Tracking Solar Torrents

In its fourth year in orbit, NASA’s Solar Dynamics Observatory has brought us front row center to a show filled with radiant bursts and dark mysteries.

SDO captures images of the sun in 10 different wavelengths, highlighting a range of surface temperatures. These show specific structures…. such as solar flares — giant explosions of light and x-rays — and coronal loops — streams of solar material that travel up and down looping magnetic field lines. These field lines can launch prominence eruptions, when masses of solar material blast off the surface of the sun, often falling back in vast torrents of fire.

Eruptions like these are often associated with dark cool regions called sunspots… below which tangled magnetic fields cause the energy to build to extremes.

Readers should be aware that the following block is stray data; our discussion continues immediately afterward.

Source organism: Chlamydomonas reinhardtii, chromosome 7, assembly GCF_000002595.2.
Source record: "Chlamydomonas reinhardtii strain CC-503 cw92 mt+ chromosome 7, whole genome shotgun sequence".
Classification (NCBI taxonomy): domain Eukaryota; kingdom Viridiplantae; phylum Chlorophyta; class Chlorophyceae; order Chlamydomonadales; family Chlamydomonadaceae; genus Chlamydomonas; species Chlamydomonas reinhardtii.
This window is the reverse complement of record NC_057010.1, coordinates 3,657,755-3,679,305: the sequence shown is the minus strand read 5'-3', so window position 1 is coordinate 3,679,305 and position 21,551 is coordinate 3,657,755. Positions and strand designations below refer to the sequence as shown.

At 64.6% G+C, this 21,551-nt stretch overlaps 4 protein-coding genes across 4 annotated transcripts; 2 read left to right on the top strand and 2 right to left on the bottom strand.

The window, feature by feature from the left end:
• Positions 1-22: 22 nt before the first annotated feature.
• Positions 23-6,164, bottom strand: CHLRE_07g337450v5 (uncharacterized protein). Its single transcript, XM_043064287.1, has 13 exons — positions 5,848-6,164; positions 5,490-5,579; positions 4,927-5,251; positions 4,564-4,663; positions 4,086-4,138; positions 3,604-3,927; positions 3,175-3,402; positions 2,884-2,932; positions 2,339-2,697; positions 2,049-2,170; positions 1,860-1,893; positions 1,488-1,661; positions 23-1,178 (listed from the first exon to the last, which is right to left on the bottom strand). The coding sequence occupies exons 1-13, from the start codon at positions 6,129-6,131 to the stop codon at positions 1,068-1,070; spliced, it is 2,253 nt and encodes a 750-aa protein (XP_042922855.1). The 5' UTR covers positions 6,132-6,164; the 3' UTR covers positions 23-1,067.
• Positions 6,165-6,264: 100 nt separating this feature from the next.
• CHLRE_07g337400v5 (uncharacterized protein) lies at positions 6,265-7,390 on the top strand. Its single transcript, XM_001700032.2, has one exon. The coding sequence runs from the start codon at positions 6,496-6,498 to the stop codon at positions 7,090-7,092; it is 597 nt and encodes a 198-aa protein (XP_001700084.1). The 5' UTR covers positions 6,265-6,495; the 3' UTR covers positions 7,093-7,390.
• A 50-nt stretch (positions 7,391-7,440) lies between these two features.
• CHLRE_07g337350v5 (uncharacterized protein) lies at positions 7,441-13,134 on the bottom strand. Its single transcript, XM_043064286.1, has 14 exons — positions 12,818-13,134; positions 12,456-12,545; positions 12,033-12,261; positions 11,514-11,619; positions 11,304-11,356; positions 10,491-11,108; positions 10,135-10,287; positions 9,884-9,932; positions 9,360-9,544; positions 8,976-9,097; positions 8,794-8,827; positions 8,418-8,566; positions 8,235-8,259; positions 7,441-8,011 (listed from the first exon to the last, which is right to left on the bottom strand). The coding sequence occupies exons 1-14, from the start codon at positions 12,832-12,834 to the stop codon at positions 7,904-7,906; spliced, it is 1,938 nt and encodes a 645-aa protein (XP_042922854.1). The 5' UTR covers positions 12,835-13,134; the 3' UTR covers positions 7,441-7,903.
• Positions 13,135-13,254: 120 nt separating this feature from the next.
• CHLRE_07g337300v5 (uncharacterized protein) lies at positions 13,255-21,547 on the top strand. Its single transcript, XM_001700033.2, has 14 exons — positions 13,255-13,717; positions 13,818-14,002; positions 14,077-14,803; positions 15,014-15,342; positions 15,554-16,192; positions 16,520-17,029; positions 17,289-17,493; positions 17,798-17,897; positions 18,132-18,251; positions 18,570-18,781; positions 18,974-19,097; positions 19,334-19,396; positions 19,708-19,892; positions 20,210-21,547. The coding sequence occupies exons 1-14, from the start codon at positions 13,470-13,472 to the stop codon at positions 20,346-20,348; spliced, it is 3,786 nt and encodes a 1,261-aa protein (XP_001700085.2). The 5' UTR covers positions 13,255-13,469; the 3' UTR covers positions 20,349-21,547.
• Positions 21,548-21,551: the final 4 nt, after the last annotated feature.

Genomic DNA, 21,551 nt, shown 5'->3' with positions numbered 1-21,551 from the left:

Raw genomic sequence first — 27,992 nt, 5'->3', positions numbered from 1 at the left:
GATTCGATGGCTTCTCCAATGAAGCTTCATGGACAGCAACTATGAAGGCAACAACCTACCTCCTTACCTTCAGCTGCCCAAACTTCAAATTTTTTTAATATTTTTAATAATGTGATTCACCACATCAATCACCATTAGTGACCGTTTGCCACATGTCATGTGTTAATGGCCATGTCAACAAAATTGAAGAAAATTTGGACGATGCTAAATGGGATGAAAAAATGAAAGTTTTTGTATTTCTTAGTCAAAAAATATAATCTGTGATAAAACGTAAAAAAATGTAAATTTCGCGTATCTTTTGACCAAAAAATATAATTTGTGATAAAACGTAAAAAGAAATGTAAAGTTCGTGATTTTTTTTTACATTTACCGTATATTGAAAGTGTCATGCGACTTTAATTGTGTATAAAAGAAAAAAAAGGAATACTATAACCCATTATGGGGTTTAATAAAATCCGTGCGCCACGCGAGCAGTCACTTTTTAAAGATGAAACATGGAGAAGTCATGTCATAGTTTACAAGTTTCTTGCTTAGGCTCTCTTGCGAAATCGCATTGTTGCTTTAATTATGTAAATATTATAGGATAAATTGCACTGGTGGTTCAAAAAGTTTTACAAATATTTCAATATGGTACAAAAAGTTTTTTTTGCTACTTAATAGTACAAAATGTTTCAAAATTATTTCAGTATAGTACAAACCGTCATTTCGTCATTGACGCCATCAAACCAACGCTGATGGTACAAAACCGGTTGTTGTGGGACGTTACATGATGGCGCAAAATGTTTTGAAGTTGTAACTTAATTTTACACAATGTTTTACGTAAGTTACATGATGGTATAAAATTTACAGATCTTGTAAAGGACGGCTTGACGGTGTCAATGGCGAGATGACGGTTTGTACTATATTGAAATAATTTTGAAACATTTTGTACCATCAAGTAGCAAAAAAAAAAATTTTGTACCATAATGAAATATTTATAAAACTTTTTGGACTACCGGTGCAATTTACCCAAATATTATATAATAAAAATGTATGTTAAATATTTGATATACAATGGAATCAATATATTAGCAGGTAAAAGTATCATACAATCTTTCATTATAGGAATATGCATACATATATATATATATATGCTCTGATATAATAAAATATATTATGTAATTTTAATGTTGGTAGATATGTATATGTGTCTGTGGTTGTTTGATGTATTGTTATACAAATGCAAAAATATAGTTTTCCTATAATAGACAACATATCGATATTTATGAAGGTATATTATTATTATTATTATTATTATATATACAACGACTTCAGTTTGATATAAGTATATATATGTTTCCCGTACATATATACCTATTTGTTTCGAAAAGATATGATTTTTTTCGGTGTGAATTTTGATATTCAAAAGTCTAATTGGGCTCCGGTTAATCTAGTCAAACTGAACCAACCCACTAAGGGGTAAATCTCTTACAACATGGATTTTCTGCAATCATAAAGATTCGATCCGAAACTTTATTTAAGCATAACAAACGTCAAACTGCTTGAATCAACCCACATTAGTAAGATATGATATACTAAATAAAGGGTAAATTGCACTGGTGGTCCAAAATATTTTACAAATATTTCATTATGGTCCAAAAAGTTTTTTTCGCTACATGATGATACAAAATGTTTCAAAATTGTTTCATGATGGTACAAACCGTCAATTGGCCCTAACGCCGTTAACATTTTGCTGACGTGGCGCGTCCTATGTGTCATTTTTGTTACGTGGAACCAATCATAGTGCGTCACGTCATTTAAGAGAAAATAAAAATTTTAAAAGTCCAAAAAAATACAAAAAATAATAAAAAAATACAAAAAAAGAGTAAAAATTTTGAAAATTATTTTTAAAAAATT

One of the largest sunspot clusters in recent years appeared in January 2014. It was a prelude to a powerful X-class flare.

The sun is a complex electromagnetic system, powered by energy generated deep in its core. Scientists study these images because solar eruptions can pose a danger to spacecraft and power systems on Earth, and because they reveal the inner moods of countless stars that live, evolve, and finally die, all across the stage of time and space.

Flattr this!